New figures from the Office of National Statistics (ONS) last week revealed a surprise 10 per cent drop in the divorce rate in England and Wales.
I say surprise, because it was a surprise to us as we have seen no significant drop off in cases in the last year. However, when you dig deeper into the headline stat, the reason for the fall could largely be due to the slower processing of divorce paperwork by the courts. This again highlights the immense pressure the system is under and how only a radical move to modernise, more widely embracing technology and introducing a no-fault divorce, can help save the system.
Unreasonable behaviour still the most common reason for divorce
The figures made interesting reading. The average length of a marriage ending in divorce is 12.5 years, 90,871 divorces of opposite-sex couples in 2018 was a decrease of 10.6% compared with 2017 and the lowest number since 1971, and unreasonable behaviour remained the most common reason cited for a parting of the ways (46%).
This last statistic is significant. Unreasonable behaviour covers a multitude of sins. The petitioner is required to list examples of unreasonable behaviour. This can be anything from snoring, to not loading the dishwasher, to leaving sweaty clothes in a sports bag, to not spending enough time with the children. Listing these faults can enflame the divorce process and extend the time it takes to go through the legal ending a marriage.
The introduction of a no-fault divorce, talked about for years and which has gained widespread support, would help thousands of couples each year and lead to less acrimonious and faster divorces. However, it seems to be on the back-burner and we can only hope that a new Parliament with a new Government will see the importance of this legal change.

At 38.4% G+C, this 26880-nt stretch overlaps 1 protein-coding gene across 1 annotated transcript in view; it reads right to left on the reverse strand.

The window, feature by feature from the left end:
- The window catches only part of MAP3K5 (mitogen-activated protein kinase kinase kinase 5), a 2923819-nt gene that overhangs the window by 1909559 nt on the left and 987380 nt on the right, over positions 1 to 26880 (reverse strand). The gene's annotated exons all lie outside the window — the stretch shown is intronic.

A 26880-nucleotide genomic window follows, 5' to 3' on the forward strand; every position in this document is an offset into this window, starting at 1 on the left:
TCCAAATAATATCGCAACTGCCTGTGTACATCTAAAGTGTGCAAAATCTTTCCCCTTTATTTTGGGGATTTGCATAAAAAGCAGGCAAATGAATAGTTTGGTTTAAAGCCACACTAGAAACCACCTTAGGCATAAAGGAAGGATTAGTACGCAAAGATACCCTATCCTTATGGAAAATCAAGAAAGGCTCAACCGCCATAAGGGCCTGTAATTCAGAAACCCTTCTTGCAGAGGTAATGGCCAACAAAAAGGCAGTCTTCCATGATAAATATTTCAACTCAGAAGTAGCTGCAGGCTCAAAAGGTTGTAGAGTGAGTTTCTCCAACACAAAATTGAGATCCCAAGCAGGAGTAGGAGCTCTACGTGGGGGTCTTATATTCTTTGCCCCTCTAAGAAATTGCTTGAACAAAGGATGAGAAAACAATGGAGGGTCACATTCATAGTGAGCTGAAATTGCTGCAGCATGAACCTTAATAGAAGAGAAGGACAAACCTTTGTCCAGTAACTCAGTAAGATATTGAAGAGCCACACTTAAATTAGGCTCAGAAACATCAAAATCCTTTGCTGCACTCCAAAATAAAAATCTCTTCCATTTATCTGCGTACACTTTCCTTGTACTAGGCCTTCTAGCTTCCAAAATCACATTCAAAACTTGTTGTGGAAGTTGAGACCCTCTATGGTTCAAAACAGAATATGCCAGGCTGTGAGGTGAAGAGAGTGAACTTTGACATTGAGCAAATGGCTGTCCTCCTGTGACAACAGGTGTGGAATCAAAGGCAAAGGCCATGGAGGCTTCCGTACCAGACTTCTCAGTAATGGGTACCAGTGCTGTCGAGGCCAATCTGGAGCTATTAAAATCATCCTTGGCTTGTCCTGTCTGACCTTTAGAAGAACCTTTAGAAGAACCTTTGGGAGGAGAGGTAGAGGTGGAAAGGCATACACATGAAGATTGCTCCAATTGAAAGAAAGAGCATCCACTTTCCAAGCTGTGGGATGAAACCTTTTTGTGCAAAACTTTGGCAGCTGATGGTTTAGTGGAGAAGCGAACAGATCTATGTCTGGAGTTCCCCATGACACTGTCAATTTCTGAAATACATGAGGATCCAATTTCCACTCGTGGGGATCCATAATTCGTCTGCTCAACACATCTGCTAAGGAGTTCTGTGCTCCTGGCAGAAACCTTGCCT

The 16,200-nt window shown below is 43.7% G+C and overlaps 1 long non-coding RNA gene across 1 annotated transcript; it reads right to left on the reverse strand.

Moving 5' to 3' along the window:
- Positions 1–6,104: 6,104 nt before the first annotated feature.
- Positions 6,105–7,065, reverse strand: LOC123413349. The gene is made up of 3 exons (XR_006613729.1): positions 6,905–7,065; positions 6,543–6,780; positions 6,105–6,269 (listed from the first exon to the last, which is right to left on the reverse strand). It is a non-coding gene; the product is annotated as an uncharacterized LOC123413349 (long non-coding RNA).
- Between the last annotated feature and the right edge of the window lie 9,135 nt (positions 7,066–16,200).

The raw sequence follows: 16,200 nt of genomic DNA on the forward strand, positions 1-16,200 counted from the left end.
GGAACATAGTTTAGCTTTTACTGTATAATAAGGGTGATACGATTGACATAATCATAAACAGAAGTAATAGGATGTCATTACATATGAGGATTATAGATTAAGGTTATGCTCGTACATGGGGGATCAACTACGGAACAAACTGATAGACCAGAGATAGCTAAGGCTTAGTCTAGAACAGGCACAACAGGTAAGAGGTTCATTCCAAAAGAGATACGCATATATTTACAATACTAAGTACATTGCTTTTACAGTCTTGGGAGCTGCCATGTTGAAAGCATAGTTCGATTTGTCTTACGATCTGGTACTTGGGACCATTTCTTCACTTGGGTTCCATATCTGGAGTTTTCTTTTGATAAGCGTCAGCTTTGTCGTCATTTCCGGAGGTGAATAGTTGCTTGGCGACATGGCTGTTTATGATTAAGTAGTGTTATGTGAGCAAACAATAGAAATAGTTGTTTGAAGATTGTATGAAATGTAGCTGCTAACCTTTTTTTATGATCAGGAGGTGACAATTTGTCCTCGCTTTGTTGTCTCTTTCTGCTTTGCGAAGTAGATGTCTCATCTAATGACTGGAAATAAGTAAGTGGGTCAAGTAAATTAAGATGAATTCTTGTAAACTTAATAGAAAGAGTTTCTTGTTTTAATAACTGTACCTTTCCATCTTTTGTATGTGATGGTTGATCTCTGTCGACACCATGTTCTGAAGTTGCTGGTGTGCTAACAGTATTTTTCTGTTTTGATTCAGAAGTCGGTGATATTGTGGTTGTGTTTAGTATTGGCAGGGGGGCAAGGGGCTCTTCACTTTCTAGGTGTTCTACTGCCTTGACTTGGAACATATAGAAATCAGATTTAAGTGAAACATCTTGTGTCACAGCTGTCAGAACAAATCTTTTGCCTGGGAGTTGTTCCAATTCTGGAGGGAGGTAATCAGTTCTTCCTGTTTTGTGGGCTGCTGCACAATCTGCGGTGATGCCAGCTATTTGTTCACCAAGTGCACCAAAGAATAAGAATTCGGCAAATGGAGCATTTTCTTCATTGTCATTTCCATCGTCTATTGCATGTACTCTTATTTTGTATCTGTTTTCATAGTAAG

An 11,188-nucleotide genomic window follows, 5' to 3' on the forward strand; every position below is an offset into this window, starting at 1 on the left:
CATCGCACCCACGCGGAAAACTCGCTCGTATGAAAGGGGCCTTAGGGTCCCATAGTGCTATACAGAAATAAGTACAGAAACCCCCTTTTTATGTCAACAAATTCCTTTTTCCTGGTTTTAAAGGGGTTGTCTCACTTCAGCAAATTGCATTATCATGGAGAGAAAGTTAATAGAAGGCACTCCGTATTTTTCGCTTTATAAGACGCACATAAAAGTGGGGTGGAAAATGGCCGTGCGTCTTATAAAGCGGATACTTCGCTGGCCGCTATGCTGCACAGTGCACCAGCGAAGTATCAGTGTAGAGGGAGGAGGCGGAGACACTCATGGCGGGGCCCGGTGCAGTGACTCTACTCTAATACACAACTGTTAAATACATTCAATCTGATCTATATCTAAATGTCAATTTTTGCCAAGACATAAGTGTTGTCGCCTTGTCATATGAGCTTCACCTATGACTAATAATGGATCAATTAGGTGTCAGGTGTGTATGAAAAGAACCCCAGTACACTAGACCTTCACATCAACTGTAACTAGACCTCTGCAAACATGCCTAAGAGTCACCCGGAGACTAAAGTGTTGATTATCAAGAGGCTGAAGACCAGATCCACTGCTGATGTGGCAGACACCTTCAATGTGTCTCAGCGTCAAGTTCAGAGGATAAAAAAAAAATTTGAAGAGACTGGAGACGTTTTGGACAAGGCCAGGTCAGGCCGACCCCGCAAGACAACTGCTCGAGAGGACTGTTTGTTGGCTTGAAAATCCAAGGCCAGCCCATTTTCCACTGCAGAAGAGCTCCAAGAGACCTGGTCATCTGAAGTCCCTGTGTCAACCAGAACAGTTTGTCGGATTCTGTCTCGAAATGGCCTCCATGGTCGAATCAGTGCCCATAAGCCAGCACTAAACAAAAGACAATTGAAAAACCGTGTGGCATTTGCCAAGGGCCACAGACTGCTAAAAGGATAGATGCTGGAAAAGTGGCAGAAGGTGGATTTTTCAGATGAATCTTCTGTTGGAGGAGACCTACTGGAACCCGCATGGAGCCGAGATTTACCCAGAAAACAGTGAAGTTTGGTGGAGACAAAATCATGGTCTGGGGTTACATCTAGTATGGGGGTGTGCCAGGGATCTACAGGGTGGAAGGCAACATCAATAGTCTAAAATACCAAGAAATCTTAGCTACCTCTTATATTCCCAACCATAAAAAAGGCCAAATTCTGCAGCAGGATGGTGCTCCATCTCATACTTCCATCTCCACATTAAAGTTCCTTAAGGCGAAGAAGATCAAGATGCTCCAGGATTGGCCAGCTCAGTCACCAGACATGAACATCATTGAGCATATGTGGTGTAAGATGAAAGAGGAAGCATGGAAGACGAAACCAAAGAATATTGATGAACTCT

The acknowledgement in the stats that the delays in courts processing paperwork could ultimately be behind the fall that is perhaps most noteworthy and could add to the impetus for procedural and legal change.
Backlog in processing divorce cases
Quarterly figures from the Ministry of Justice’s Family Courts service suggest a backlog in processing divorce claims last year led to the lower figures but there was actually a rise in divorce petitions. This could then translate into around 8% higher figures for this year when the stats are compiled.
It notes a five-week increase in the average time taken from the date of a divorce petition being lodged to the decree absolute – taking it to a staggering 54.3 weeks. Over a year to get divorced just seems incredible. The frustrating wait for the courts to process things makes a difficult process all the more stressful.
The system needs to modernise and move away from the paper-based system which has been in place for so long. There is no need to rely on snail mail, emails should be accepted by all courts and it should not be ignored that more resource is needed to get things back on an even keel.
A no-fault divorce is not a silver bullet for all the ills, but it could certainly be a shot in the arm of the family courts system if it was just prioritised by the Government.
Woolley & Co family law solicitors